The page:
Everything you need to know about Blue Cheese and how to serve it

blue cheese

06/17/2015 • Ingredients

Learn everything you need to know about Blue Cheese and get inspired to use it more with some simple and great recipes.

Technically there are a few different varieties of cheese, blue cheese is one of the moldy varieties where there are two types. Both varieties are mostly used for cheese platters or what sometimes is called dessert cheeses, but there are exceptions where it is used in main dishes or appetizers as well.

 

Blue Moldy Cheese

For the blue cheese a mould culture of Penicillium have been added to the cheese and it grows inside of the cheese which gives it its special look. Famous types are Stilton and Roquefort. But there are also cheeses with mold on the outside of the cheese during the maturing and storing of the cheese. Famous types are Brie, Camembert and Chevre goat cheese.

There are also cheeses where these two ways of making cheese have been combined, a white and blue cheese. They are usually not as strong as the blue cheeses in flavour, think of an mild brie combined with a mild blue cheese and you’re close. But for now we are only focused on the blue one so lets get going.

blue cheese

 

How is blue cheese made?

Ok, lets leave the other types of cheese behind and dig a little bit deeper in the world of blue cheese shall we?

So the classification on blue cheese is a cheese that have had Penicillium mold added so the cheese have blue spots inside. Sometimes they are more green or grey but lets stick with blue for now.

What happens is that during the cheesemaking Penicillium are added, usually this happens when the cheese mass have been put into containers where it will be given its shape. Then the cheese is pierced with needles to give the mold culture some air for it feed on. In some blue cheeses these needle holes are visible when you cut it open. So that is why you sometimes can see straight lines of blue in cheeses, this is usually easy to spot in gorgonzolas.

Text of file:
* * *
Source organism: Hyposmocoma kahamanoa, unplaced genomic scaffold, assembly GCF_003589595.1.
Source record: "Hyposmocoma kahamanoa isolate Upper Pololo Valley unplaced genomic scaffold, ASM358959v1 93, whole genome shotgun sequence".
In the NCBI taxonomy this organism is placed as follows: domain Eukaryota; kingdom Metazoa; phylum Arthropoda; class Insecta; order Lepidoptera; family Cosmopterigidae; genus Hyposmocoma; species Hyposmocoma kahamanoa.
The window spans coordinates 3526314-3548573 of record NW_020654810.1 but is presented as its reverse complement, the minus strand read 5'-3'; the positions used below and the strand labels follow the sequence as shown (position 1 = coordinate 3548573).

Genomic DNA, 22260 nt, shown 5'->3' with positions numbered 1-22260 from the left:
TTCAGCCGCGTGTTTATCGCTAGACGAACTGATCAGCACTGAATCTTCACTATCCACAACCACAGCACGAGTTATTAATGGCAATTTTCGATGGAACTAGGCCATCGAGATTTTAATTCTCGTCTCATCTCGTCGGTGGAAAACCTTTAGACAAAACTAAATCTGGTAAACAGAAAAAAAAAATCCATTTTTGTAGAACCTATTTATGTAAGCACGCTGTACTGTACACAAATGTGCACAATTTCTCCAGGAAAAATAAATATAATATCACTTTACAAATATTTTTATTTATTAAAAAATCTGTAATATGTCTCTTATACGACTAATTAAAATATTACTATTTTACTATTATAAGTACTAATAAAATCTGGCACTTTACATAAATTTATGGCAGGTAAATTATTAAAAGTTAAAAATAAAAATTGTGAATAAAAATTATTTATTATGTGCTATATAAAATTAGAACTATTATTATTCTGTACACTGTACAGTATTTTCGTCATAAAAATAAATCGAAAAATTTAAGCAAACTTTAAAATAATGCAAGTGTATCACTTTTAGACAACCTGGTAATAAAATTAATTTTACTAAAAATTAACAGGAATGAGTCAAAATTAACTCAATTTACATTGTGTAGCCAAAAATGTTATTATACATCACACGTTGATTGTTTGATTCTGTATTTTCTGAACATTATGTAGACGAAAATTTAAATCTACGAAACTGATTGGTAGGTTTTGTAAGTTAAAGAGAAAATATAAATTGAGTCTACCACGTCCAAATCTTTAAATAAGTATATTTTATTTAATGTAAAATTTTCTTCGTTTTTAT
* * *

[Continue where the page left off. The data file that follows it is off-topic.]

After this the cheese is left to mature in a controlled environment, the time of the aging can depend on what type of cheese that are being made and what size it is. But the most well known blue cheeses like Gorgonzola and Roquefort is usually aged for around three months.

 

How does Blue Cheese taste?

The smell is often strong and very distinct in flavour with a sharp saltiness, if you’ve tried blue cheese you won’t forget it. But the intensity and texture can vary much between what type of blue cheese you eat.

For instance an Italian gorgonzola can be very creamy, quite low in salt for a blue cheese and have a mild blue cheese flavour. On the other hand a British Stilton cheese is dry, crumbly and very sharp and salty.

 

Famous Blue Cheeses

There are thousands of blue cheeses to taste out there and they are made in many places all over the world. I’ve tried amazing blue cheeses from USA, Sweden, Spain and many other countries so when you shop try something local if you find it. That said there are three blue cheeses that are more known than the others.

Roquefort – Unpasteurized blue cheese from France, it is aged for around three months and are one of the most known cheeses from France. The name is protected by law and to be allowed to call itself Roquefort it must be aged in the natural Combalou caves of Roquefort-sur-Soulzon in France.